“Business Email Compromise Scams” or “BEC scams” typically target companies that conduct wire transfers with entities abroad.  For example, a fraudster may use an email address that is very similar to that of a business’s actual vendor to request payment for invoices, with payment to be wired to a bank account that the fraudster controls in another country.  In this way, the fraudster fools an unwitting employee into assisting with a theft of funds that, after being sent, are very difficult to recover.

Over the years, there has been significant reporting about BEC scams that see funds wired to fraudsters’ accounts in Hong Kong or mainland China. But, we have seen a recent surge of BEC scams against businesses in mainland China or Hong Kong with funds being sent to the United States.

In the event of a BEC scam, decisive action is required as soon as the cyber fraud is detected. This guide describes what to do if you are victimised by a BEC scam with money being wired to the United States and how to help minimise the risk of falling victim to BEC scams to begin with.

How are the scams perpetrated?

Typically, wire fraud scammers research company employees who manage money and determine with whom a company does business. Often, scammers infiltrate a victim’s IT system through an email or internet-based Trojan horse or malware that allows them to view the victim’s email communications. This lets scammers observe payment requests from legitimate business partners and identify key personnel.

Armed with this information, fraudsters impersonate business partners, commonly sending emails that appear on their face to have originated with such partners. For example, fraudsters may use an email address that is identical to a legitimate email address, but for a small change, like an added hyphen. With such manipulated email addresses, scammers send what appears to be standard requests for payment, often in the form of authentic-looking invoices. Typically, these requests direct that a wire transfer be sent to a foreign bank account that the business partner has never used.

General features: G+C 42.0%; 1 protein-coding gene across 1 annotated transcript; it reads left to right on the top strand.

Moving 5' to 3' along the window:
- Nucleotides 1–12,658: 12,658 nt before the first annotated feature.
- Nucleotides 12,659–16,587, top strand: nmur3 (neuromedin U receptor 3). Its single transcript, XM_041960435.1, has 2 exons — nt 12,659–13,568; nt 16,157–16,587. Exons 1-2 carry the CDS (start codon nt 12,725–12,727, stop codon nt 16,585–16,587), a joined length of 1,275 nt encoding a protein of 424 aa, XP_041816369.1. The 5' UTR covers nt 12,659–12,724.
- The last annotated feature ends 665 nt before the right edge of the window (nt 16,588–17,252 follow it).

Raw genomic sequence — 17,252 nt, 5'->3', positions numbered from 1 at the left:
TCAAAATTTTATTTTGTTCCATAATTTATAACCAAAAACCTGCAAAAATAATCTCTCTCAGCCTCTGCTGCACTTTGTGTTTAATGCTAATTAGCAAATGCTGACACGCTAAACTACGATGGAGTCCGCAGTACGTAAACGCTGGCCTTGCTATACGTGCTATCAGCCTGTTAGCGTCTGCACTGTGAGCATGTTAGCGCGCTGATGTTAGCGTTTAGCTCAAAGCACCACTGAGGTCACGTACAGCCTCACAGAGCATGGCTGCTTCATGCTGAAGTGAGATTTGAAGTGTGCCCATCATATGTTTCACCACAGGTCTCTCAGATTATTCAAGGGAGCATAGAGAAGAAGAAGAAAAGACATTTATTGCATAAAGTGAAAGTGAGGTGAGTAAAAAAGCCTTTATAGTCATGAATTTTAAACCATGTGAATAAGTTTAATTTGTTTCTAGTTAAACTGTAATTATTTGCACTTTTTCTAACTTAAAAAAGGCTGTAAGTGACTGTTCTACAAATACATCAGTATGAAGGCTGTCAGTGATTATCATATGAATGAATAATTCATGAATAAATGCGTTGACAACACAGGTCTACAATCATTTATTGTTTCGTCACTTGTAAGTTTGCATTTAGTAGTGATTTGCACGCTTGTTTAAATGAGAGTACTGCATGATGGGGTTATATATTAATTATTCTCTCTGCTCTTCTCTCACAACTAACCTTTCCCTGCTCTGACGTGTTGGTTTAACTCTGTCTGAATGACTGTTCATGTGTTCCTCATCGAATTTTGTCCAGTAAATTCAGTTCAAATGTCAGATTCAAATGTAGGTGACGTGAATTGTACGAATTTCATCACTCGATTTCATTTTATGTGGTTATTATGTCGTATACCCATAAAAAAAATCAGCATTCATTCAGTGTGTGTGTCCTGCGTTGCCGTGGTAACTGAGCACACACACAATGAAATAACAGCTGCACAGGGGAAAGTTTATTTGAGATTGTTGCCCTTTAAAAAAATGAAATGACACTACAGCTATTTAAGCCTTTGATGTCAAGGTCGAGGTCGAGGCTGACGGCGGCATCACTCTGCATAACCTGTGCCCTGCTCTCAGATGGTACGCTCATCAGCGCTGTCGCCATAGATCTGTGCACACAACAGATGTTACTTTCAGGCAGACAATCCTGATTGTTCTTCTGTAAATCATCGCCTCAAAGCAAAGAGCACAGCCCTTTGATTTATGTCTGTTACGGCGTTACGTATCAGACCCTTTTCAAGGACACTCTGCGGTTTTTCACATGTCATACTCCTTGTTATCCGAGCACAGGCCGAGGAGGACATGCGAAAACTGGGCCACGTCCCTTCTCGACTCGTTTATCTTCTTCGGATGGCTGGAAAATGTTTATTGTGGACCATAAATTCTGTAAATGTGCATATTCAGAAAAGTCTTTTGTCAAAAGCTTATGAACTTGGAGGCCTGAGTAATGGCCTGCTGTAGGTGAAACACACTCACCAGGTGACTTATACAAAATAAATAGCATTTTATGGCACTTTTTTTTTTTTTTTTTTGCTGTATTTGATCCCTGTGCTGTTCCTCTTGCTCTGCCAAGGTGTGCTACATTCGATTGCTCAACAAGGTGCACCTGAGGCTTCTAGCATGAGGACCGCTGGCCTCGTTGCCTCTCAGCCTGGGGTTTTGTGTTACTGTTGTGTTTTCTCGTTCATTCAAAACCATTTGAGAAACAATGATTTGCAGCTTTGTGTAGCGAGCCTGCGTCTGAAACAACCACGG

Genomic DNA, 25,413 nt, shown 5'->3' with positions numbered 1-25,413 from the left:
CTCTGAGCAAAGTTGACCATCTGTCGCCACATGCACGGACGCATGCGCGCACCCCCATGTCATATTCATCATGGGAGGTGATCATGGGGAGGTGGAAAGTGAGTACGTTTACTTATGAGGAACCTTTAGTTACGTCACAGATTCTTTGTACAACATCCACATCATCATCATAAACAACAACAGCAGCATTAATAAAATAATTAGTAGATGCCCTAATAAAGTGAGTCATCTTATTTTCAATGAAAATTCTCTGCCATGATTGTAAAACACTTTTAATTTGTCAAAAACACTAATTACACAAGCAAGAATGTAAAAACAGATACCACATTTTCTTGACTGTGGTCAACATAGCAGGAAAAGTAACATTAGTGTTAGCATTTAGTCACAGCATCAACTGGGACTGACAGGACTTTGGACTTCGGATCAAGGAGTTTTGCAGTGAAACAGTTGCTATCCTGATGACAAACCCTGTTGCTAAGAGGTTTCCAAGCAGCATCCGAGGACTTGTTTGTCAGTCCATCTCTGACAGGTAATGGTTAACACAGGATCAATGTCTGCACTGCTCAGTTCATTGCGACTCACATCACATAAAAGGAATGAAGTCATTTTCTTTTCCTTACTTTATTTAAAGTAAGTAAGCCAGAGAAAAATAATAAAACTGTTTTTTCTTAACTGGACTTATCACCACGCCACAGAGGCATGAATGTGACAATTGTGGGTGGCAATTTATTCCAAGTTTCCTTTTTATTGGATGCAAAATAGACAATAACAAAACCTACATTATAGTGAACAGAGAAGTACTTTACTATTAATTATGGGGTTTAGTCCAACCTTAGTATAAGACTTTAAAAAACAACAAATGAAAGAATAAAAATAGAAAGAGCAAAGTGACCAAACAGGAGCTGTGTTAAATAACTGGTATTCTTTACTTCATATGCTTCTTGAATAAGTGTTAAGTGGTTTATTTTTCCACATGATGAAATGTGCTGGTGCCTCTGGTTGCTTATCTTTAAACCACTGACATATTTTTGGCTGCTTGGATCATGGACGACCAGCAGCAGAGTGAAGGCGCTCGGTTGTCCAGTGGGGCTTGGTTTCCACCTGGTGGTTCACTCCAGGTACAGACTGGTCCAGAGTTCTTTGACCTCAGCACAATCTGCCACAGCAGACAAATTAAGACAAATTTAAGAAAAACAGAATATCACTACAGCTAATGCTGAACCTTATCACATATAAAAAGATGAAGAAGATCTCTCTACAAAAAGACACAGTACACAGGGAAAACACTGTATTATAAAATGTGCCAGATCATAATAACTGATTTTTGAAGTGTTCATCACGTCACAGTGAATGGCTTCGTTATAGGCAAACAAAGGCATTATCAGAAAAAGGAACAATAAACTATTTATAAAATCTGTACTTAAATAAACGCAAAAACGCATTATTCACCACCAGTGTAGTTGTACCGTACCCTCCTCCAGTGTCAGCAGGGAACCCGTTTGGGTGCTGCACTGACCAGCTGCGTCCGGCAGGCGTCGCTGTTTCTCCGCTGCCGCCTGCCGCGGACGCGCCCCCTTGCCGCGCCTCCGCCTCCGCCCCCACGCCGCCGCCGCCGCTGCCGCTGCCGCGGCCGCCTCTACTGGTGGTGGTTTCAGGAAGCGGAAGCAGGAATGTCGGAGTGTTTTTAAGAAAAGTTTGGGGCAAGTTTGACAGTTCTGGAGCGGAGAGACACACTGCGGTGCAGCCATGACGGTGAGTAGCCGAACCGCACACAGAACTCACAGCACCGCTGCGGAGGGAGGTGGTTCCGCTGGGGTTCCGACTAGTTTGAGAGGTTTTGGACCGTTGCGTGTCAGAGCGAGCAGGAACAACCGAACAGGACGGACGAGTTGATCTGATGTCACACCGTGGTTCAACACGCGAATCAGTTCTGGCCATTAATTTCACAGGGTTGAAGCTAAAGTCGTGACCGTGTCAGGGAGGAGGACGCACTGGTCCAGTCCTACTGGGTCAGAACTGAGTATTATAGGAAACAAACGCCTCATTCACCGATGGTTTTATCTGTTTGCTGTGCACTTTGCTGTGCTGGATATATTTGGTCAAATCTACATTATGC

How to reduce the risk of falling victim to a BEC wire fraud scam

To detect potential BEC wire fraud scams, it is necessary to look holistically at any requested wire transfer details, how and when the request was submitted, and the relationship between the originator and beneficiary. The following specific indicators in emails should raise a red flag:

  • a request to transfer amounts that are unusual (higher or lower) for a particular business;
  • a request to transfer funds to beneficiaries that are unknown or outside of a business partner’s typical area of operation. For example, a first-time request for a wire transfer to be sent to a bank account in the United States warrants closer inspection;
  • changes in established payment practices such as frequency and timing; and
  • email-only wire transfer requests, particularly requests asking for urgent action.

More broadly, the following general practices will help reduce the risk of being victimised by a BEC wire fraud scam:

  • increasing awareness within an organisation of the existence of BEC scams;
  • verifying payment instructions in person or by telephone to a known or independently verified telephone number – not to a number provided in an email request for payment;
  • carefully reviewing email addresses to detect spoofed/mimicked email addresses;
  • employing multi-level authentication; and